The spectral change from a to d in Figure 6 seems to indicate that the water in the second hydration shell should have a spectrum in which the component of the lower frequency is stronger than the other and the frequency shifts down, becoming somewhat similar to the spectrum of liquid water,16 as the water layer is further away from the first hydration sphere. This may mean that in the second hydration sphere the interactions between water molecules should play a more important role in determining the structure.
For the purpose of studying the interactions of nylon-6 with water, we have followed the changes in the infrared spectra of a hydrated nylon-6 sample during dehydration. The sample should be as thin as 5 μm to give sufficiently good infrared spectra for investigation because the absorptions due to the amide group, which is the interacting counterpart of water, are so strong. The spectral change is hardly observable even between the initial and final spectra taken during dehydration (Figs. 1 and 4). The application of spectral subtraction has clearly revealed the changes caused by the interactions with respect to the NH stretching and the amide I and II bands. The changes have reasonably been interpreted as the results of the hydrogen bonding of water with free CO and NH groups in the amorphous portion. Therefore, we have definitely identified the interacting counterpart of water in polymers. The importance of understanding the interactions of water in polymers on a molecular basis has long been recognized.17 The found interaction is at the first hydration sphere around an amide group. To understand the interactions of water in polyamides more extensively, we should study how the interactions in the first hydration sphere are transferred to the second hydration sphere. The infrared spectra of a thicker sample (Fig. 6) suggests that the structure of the water over the first hydration sphere should gradually change with increasing hydration, although the corresponding changes in the amide I and II bands could not be observed because it was too thick.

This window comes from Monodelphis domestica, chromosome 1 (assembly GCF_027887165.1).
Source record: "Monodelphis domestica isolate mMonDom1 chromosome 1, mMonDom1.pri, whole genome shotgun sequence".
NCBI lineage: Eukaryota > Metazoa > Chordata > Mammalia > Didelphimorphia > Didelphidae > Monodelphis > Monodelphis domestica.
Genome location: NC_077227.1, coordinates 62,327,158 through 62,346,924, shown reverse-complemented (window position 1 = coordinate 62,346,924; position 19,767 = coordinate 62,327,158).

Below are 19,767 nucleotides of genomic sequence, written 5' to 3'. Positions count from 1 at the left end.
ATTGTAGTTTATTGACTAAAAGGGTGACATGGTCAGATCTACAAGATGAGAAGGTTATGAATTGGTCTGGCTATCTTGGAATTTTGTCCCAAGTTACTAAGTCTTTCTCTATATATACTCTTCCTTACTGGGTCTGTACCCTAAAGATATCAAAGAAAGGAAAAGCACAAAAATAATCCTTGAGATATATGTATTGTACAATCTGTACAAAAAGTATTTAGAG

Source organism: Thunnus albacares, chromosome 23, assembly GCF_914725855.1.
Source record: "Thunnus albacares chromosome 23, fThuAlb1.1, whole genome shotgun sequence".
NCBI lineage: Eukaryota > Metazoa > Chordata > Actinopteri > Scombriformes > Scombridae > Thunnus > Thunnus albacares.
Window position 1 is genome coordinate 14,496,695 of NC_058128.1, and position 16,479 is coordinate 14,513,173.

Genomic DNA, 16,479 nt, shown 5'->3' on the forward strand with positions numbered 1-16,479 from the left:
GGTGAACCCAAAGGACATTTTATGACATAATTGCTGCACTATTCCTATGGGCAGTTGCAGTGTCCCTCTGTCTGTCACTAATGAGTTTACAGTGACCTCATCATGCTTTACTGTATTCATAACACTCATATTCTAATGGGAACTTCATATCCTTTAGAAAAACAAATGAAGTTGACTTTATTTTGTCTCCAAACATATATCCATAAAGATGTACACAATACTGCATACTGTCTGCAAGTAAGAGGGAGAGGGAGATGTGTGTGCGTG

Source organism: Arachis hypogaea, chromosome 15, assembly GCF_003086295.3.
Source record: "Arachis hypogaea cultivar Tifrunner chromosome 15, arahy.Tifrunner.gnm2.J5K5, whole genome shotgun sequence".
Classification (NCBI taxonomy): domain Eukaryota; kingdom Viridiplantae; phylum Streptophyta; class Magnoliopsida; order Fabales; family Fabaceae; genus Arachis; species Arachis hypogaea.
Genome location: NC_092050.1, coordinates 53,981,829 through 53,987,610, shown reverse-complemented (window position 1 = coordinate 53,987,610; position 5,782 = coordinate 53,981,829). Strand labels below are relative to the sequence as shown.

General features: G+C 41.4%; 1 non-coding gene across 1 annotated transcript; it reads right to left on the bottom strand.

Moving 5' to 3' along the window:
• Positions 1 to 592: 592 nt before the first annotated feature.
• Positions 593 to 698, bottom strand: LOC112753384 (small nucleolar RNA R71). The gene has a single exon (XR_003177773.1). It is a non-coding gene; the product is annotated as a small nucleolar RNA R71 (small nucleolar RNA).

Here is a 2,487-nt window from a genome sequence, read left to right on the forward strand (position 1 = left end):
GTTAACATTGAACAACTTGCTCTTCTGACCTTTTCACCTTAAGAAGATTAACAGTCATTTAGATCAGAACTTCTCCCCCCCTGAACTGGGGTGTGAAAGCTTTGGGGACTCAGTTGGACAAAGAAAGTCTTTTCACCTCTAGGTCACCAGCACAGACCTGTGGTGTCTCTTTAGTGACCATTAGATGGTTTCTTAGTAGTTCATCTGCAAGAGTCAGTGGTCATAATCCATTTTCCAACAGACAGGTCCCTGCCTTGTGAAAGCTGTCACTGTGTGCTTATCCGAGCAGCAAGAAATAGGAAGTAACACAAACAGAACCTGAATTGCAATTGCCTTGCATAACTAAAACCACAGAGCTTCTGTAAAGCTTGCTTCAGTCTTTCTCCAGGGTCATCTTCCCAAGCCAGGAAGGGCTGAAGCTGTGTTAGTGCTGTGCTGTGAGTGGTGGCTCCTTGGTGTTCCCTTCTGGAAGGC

The study of the interactions of an amide group with water is important, not only for understanding the interactions of nylon-6 with water but also because an amide linkage is the skeletal structure of proteins. The interactions of water with proteins are of great importance for life.18 Proteins consist of various hydrophilic groups, and the interactions with water should not be so simple as they are for nylon-6. The investigation of the interaction of an amide group with water is still the first step to understanding the interactions of water with proteins. In fact, the changes in the infrared spectra of a hydrated collagen sample are similar to those of nylon-6 in many important respects.19
R. Iwamoto thanks the member companies (A-ICS Corp.; Kuraray Co., Ltd.; Thermo Nicolet Japan, Inc.; JT Engineering, Inc.; Shimadzu Corp.; Nippon Gosei Ind. Co., Ltd.; Toagosei Co., Ltd.; Toyobo Research Center Co., Ltd.; and Yokogawa Electric Corp.) of the Near-Infrared Spectroscopy (NIRS) project for their sponsorship of this study.